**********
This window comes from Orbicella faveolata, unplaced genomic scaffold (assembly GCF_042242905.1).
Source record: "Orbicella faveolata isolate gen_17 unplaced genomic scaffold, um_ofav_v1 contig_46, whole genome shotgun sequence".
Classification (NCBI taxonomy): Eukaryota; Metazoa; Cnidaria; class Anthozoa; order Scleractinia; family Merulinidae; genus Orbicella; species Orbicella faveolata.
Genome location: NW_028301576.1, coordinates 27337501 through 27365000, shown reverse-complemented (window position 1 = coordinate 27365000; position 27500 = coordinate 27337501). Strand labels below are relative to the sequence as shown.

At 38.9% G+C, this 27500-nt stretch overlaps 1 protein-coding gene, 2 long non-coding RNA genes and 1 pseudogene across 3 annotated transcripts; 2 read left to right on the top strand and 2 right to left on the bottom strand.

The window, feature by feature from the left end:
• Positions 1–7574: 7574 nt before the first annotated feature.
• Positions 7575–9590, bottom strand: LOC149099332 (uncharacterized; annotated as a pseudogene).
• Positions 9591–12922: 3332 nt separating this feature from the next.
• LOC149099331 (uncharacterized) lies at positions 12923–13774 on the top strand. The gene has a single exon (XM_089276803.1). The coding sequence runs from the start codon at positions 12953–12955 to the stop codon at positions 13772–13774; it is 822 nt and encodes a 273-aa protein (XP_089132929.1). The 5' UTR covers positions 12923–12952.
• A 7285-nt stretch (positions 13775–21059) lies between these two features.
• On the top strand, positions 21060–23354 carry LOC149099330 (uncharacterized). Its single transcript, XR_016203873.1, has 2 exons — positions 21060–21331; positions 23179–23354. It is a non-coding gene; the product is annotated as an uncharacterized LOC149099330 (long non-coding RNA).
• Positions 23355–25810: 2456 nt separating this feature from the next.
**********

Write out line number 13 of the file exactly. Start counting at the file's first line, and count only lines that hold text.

• Positions 23355–25810: 2456 nt separating this feature from the next.